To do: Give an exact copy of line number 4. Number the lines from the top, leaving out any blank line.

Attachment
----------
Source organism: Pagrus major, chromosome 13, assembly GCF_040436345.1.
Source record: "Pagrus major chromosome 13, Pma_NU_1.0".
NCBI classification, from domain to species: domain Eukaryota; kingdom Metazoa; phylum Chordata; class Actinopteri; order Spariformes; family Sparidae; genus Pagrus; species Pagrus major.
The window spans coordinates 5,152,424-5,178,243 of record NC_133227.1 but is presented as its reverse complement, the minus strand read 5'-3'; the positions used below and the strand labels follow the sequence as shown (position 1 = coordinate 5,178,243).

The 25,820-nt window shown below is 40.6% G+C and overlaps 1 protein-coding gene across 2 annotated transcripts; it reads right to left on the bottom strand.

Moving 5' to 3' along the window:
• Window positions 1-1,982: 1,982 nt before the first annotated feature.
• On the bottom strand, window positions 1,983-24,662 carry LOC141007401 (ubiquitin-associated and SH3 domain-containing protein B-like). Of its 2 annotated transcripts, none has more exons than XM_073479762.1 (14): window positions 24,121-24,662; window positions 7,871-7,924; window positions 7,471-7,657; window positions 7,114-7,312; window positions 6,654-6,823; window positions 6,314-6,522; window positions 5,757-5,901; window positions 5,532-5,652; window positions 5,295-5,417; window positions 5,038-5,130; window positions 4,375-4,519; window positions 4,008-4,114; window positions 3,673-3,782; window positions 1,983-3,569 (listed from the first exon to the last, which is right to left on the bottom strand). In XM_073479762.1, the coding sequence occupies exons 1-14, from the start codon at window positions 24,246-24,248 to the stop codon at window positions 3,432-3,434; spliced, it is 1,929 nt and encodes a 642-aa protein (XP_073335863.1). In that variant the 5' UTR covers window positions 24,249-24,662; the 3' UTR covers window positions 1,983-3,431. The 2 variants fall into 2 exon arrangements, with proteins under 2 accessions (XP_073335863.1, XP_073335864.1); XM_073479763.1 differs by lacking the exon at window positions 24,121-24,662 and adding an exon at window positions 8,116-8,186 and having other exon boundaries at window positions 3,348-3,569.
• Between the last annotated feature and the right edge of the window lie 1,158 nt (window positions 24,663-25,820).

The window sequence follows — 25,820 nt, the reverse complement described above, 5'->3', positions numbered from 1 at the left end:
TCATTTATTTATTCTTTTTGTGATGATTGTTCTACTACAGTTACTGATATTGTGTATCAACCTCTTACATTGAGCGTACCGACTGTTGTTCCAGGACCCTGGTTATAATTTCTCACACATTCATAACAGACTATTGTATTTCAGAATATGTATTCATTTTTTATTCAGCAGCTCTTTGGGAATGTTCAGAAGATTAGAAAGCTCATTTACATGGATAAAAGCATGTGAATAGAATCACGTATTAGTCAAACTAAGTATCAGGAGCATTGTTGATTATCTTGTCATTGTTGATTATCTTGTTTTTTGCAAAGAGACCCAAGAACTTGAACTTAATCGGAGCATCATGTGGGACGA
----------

The window spans coordinates 5,152,424-5,178,243 of record NC_133227.1 but is presented as its reverse complement, the minus strand read 5'-3'; the positions used below and the strand labels follow the sequence as shown (position 1 = coordinate 5,178,243).